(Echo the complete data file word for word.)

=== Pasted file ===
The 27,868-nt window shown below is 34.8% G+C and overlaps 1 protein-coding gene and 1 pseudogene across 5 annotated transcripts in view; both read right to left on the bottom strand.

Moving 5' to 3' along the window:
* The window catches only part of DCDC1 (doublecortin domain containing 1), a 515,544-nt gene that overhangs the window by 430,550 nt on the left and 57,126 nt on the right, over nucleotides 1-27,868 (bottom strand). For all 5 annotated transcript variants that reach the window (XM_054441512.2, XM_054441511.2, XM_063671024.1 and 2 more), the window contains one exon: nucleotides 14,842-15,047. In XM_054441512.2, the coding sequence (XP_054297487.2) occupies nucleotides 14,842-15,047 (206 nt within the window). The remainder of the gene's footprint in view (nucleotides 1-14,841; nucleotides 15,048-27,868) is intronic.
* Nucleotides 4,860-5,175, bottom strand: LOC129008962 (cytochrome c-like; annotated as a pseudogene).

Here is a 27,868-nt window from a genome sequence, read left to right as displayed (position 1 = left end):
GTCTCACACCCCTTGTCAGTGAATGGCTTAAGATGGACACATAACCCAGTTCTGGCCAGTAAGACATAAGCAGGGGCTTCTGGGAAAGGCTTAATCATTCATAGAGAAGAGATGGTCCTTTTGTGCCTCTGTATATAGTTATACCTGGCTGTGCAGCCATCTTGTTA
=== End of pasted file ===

The 27,868-nt window shown below is 34.8% G+C and overlaps 1 protein-coding gene and 1 pseudogene across 5 annotated transcripts in view; both read right to left on the bottom strand.

Moving 5' to 3' along the window:
* The window catches only part of DCDC1 (doublecortin domain containing 1), a 515,544-nt gene that overhangs the window by 430,550 nt on the left and 57,126 nt on the right, over nucleotides 1-27,868 (bottom strand). For all 5 annotated transcript variants that reach the window (XM_054441512.2, XM_054441511.2, XM_063671024.1 and 2 more), the window contains one exon: nucleotides 14,842-15,047. In XM_054441512.2, the coding sequence (XP_054297487.2) occupies nucleotides 14,842-15,047 (206 nt within the window). The remainder of the gene's footprint in view (nucleotides 1-14,841; nucleotides 15,048-27,868) is intronic.
* Nucleotides 4,860-5,175, bottom strand: LOC129008962 (cytochrome c-like; annotated as a pseudogene).

Here is a 27,868-nt window from a genome sequence, read left to right as displayed (position 1 = left end):
GTCTCACACCCCTTGTCAGTGAATGGCTTAAGATGGACACATAACCCAGTTCTGGCCAGTAAGACATAAGCAGGGGCTTCTGGGAAAGGCTTAATCATTCATAGAGAAGAGATGGTCCTTTTGTGCCTCTGTATATAGTTATACCTGGCTGTGCAGCCATCTTGTTA